Crimes and Misdemeanors, Woody Allen’s dueling morality play about the nature of human worry, is a film of two halves coexisting with pitch-back energy and wracking each others’ brains with literate, indignant abandon. Allen’s film provides an A and a B story, and deliberately defines them as “the Bergman Allen film”, or the thoughtful and intellectual work concerned with human frailty, and the “non-Bergman Allen film”, or the zippy and nervy work about humans in need of frailty and faking it to themselves to hide the fact that they are actually doing A-okay. One story observes a doctor (Martin Landau) who plots to kill his lover and soon comes to care so little about it he can’t be bothered to let it put a limp in his step. The other follows a talented filmmaker (Allen) slumming in more commercial fair, doing okay for himself but looking for woe wherever he can find to get his nightly fix of dark thoughts. One character has no soul, and the other desperately wants to give his away. All the while, Allen’s camera sits back with a mordant smirk on its face and lets the hurt seep in. Continue reading
Edited June 2016
With Fellini long lost down the surrealist tube and intentionally distancing himself from his earlier realist days, someone in the early ’60s had to fill the neo-realist hole left by the likes of Rossellini and De Sica. Of course, it wasn’t going to be Michelangelo Antonioni, the chilly director of physical space and undersexed human boredom, but he would do in a pinch. Yet, if Antonioni studied the neo-realists well, he was his own beast altogether. Neo-realist classics like Bicycle Thieves attained a certain warmth in their intentional focus on human activity elevated to the realms of mythic quest, but Antonioni was very much fascinated by human inactivity.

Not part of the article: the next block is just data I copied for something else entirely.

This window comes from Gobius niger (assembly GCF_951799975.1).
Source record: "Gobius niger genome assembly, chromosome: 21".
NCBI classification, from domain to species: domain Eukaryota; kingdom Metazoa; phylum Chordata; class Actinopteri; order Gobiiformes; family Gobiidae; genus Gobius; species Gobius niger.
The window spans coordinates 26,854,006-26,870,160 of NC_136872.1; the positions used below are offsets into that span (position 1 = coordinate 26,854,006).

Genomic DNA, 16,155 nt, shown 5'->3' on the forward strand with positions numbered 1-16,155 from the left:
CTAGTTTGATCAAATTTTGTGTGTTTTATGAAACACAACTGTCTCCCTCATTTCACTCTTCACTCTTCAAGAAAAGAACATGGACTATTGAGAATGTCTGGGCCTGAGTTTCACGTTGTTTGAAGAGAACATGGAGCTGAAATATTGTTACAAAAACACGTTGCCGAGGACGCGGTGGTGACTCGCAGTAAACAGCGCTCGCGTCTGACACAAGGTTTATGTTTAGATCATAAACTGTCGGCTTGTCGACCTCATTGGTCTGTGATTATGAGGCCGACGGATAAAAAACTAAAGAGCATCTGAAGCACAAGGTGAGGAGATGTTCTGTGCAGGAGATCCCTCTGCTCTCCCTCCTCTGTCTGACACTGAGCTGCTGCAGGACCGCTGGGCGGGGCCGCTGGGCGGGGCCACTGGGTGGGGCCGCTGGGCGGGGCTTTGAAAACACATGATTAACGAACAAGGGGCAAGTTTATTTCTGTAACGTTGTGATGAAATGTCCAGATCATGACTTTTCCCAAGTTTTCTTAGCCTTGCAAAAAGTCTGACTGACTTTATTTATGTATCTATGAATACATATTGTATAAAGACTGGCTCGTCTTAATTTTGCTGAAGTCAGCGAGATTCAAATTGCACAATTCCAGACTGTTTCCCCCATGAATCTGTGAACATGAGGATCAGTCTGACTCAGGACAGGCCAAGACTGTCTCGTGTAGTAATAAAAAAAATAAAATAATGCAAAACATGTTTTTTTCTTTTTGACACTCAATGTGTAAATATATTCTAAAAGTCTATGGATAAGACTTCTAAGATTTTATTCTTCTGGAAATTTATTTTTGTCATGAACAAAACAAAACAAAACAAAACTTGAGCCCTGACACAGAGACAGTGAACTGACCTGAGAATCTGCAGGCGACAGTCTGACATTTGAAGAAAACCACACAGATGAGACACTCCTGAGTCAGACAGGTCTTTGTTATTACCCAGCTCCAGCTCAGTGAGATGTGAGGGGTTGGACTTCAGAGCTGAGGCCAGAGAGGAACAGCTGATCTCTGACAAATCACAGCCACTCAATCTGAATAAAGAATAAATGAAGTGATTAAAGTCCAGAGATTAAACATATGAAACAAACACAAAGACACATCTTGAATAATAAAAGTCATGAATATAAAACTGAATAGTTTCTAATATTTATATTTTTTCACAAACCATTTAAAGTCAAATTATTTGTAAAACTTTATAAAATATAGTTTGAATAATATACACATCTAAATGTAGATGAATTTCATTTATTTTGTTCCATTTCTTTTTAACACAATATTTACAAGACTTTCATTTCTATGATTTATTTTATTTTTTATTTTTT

Furthermore, he didn’t follow the neo-realist mantra of letting his people do the talking while his camera shakes and rattles about. Instead, Antonioni took a hands-on approach, positioning his characters delicately, defining them in wide compositions that sequester those characters into personal hells. He calculated every frame with a spatial dogmatism akin to Bresson or Hitchcock, but his mantra was more geographic, more geometric than those individual-centric directors. Antonioni, more than any director before, acclimatized his audience to the physical space around his characters. While the typically open-oyster cinematic world usually carves space out for individuals to thrive as the focus, Antonioni curdles space into a malevolent force that fights back. Antonioni’s genius is in how he exposes his characters’ world through methods his characters might approve of; his filmmaking is detached and rigid because his film is about the detached and the rigid. He was making a film for his characters, but a film that deeply laments those characters as they eschew a world of connection and turn the human-world relationship into a war of attrition.
Joe is a return to maturity for director David Gordon Green, although this is not necessarily the same as a return to full form. Recently, he set his sights on a duo of pot-addled comedies centering a drug most appropriate for viewing Gordon Green’s earlier art films (the first of the two also aped the visual style of Green’s poetic examinations of humanity to fascinating effect), followed by an even more insipid comedy that had nothing to do with weed. He had lost his way. Now, the once-beloved indie director has seen it fit to grasp for his old critical darling status by returning to low-and-slow character drama and natural earthen beauty.